Additional Math Pages & Resources

Thursday, September 17, 2009

Pyramid Schemes

Oh, did you think I meant an illegal and unsustainable way to get rich while pretending to distribute household products?

No, I meant a way to produce a highly stable, large building using limited machinery and scaffolding.
Tough on the elevators and room furnishings, and absolutely impossible for window washers!
Or in a math context, we think of pyramids as objects with a pointed top, square base and triangular sides. However, pyramids can have bases with 3 or more edges. All the faces have 3 sides.
Pyramids and prisms are similar but not the same. Prisms have two multi-sided faces on opposite ends. The number of sides on those two faces gives the prism its name. All the other faces have 4 sides. In a right prism, the side faces are at right angles or 90∘to the base. 

Notice that second shape, with the orange bottom. It looks like a box. Yes, that's what it's called most of the time. Its official name is right rectangular cuboid.  The shape with the green 6-sided bottom  is called a hexagonal prism. It's made up of two hexagons connected by 6 rectangles.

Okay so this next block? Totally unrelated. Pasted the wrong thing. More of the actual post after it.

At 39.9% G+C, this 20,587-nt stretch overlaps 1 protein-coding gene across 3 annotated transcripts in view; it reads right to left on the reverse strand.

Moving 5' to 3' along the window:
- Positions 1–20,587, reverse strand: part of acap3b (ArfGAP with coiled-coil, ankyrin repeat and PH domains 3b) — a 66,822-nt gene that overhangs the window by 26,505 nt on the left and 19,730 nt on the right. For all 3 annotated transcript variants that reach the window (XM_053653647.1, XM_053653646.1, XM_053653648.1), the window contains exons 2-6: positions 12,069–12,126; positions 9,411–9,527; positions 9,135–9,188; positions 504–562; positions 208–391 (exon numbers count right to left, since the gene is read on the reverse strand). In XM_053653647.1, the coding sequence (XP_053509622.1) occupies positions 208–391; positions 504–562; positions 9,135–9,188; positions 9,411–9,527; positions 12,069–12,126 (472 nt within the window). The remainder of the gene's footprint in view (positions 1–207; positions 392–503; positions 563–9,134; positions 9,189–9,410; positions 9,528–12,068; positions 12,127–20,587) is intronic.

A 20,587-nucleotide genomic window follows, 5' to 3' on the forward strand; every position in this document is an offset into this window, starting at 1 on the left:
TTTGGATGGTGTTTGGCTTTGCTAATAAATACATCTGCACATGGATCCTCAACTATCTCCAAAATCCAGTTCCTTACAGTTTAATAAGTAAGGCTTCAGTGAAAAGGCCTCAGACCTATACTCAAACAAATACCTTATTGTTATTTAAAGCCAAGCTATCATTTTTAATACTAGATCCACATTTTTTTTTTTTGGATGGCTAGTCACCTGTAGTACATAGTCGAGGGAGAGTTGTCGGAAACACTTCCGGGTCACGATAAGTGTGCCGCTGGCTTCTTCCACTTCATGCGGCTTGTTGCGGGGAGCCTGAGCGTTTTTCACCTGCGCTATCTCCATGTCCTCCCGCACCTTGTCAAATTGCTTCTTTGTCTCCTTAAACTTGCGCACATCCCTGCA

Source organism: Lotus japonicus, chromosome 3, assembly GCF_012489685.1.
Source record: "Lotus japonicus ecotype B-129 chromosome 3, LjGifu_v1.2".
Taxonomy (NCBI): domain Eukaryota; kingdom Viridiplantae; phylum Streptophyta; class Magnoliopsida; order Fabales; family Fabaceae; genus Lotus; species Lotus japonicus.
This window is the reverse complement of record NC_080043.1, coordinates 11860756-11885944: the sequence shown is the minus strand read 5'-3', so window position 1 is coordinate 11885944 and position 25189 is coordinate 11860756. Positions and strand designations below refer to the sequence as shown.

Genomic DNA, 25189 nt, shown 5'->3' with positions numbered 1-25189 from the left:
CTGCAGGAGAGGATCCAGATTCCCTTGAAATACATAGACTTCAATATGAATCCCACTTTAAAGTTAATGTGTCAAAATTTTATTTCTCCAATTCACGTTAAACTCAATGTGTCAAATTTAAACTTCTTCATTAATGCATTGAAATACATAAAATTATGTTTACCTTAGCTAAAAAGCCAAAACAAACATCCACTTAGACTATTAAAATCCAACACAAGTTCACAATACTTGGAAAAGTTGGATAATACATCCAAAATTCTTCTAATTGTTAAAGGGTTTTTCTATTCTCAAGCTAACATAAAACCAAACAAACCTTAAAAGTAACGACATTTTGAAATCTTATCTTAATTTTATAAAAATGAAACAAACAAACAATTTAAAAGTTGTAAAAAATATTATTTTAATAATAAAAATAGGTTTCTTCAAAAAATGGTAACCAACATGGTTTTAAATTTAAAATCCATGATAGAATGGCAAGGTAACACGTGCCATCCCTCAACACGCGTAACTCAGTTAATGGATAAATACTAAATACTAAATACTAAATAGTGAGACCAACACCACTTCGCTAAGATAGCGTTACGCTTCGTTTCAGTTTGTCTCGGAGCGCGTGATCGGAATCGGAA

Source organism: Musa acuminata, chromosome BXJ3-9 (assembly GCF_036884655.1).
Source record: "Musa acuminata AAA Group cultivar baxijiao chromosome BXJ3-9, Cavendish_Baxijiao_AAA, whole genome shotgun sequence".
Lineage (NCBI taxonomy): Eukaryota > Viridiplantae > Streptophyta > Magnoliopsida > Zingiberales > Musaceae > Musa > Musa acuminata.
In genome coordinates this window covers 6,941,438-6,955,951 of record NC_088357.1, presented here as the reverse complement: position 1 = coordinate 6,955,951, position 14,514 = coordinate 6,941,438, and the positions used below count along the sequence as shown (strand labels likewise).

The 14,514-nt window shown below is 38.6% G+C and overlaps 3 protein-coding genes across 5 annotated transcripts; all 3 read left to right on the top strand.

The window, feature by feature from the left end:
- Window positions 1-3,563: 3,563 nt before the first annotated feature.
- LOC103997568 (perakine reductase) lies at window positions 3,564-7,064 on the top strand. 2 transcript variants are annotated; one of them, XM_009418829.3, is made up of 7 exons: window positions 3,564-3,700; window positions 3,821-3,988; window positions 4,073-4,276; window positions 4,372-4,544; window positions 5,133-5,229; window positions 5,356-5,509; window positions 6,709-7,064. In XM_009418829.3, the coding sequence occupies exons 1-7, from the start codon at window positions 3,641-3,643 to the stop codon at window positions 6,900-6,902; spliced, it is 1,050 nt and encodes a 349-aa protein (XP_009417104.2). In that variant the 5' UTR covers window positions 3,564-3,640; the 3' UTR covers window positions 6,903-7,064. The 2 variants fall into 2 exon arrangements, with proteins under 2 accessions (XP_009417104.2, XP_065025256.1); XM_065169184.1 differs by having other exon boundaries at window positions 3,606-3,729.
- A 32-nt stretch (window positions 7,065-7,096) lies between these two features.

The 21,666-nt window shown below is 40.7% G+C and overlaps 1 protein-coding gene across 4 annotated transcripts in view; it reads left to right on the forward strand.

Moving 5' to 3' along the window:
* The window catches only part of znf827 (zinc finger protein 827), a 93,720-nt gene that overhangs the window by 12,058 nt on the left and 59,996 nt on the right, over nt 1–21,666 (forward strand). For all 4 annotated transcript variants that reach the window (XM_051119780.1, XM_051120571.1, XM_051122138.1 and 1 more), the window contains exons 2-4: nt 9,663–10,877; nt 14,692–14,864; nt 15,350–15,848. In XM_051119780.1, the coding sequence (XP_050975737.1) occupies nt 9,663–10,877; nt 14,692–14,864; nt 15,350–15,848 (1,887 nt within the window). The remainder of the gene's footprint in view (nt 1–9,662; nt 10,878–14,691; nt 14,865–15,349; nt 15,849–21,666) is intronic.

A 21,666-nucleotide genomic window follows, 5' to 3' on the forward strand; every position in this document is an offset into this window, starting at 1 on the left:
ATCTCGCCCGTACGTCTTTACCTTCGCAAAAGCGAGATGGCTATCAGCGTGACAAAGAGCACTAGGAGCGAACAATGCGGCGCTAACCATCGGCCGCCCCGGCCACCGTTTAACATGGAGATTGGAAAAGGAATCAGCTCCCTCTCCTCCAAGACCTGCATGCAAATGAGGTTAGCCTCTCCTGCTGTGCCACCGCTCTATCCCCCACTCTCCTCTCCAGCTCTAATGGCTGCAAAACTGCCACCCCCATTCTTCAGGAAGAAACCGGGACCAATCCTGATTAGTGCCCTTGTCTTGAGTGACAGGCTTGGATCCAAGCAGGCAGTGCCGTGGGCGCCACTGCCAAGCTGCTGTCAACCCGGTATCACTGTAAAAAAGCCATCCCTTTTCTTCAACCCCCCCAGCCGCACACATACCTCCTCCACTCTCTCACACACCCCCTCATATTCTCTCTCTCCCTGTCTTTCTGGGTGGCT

Oblique prisms are shapes with faces that are NOT at right angles or 90∘to the base.  
Antiprisms are shapes that contain two similarly-sided figures, one above the other but twisted so the vertices do not line up. The two shapes are connected by triangles rather than by quadrilaterals as in a prism. If you think it's hard to visualize from the description, try drawing one!
Now, back to pyramids. How about this familiar shape that combines both pyramids and prisms?

" ... everything under the sun is in tune, but the sun is eclipsed by the moon." 

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